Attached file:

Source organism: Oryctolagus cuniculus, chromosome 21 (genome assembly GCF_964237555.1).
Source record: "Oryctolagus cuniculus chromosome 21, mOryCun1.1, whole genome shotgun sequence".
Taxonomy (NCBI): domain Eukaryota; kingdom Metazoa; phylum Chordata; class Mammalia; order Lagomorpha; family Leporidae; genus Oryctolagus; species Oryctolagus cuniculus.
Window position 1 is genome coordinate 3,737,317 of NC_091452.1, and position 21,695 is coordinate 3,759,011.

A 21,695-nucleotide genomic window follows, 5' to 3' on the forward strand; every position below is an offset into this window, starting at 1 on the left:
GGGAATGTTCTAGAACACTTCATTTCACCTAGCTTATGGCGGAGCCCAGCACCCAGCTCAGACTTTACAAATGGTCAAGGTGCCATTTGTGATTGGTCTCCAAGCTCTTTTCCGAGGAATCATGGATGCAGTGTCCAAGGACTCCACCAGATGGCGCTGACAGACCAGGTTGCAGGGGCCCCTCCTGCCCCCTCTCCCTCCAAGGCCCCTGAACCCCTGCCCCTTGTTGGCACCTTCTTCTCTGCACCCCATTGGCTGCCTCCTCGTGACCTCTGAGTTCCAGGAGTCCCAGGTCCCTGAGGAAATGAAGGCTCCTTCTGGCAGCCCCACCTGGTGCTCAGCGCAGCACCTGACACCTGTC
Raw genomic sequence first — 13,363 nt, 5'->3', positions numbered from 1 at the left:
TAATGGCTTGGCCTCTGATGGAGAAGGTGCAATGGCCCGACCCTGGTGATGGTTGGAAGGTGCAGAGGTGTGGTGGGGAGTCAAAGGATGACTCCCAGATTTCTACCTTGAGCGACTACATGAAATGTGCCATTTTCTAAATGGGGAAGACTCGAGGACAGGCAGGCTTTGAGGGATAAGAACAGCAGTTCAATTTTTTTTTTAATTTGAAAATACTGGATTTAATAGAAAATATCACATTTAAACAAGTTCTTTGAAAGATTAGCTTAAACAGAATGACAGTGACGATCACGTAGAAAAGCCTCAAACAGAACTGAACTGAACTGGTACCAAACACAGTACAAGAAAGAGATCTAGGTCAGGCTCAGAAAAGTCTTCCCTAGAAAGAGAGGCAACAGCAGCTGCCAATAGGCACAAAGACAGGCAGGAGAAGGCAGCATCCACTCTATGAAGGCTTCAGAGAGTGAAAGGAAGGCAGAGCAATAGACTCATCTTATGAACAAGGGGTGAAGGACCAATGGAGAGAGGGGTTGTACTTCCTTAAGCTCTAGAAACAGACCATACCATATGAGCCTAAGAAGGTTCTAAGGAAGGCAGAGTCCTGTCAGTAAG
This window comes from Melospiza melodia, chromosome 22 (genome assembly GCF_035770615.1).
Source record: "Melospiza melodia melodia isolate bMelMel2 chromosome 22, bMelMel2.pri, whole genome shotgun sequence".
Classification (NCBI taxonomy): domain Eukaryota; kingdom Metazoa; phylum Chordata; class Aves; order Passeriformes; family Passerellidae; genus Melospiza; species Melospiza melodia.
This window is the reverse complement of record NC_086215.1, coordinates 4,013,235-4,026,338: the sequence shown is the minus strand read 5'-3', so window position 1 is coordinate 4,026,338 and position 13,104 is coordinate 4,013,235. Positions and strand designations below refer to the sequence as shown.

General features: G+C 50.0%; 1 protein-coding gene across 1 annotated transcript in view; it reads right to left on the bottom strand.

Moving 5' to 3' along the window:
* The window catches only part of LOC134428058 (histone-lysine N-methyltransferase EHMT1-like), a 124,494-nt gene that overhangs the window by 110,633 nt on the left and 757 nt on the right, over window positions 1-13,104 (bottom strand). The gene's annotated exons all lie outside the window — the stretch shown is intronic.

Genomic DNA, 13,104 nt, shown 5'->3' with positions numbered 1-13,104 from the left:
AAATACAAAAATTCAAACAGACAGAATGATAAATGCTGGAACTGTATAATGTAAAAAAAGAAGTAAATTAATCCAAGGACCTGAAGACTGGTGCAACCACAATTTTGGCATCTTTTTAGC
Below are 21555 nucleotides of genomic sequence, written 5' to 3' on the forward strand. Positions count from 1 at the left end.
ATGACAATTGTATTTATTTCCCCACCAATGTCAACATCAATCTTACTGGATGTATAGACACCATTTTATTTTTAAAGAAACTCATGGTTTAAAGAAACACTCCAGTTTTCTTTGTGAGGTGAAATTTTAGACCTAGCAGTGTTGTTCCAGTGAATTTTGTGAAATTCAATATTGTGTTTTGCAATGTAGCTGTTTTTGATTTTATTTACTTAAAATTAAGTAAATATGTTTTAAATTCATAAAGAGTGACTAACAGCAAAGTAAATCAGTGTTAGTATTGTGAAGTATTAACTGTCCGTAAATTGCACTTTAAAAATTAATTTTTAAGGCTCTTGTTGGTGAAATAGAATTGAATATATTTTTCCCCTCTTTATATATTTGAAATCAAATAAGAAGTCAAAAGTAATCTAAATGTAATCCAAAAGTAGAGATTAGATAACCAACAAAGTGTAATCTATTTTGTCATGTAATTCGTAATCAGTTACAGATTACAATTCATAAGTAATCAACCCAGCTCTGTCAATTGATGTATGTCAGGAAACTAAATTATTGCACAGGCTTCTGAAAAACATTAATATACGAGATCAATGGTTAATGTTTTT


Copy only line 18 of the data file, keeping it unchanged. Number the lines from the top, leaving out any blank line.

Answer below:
Below are 21555 nucleotides of genomic sequence, written 5' to 3' on the forward strand. Positions count from 1 at the left end.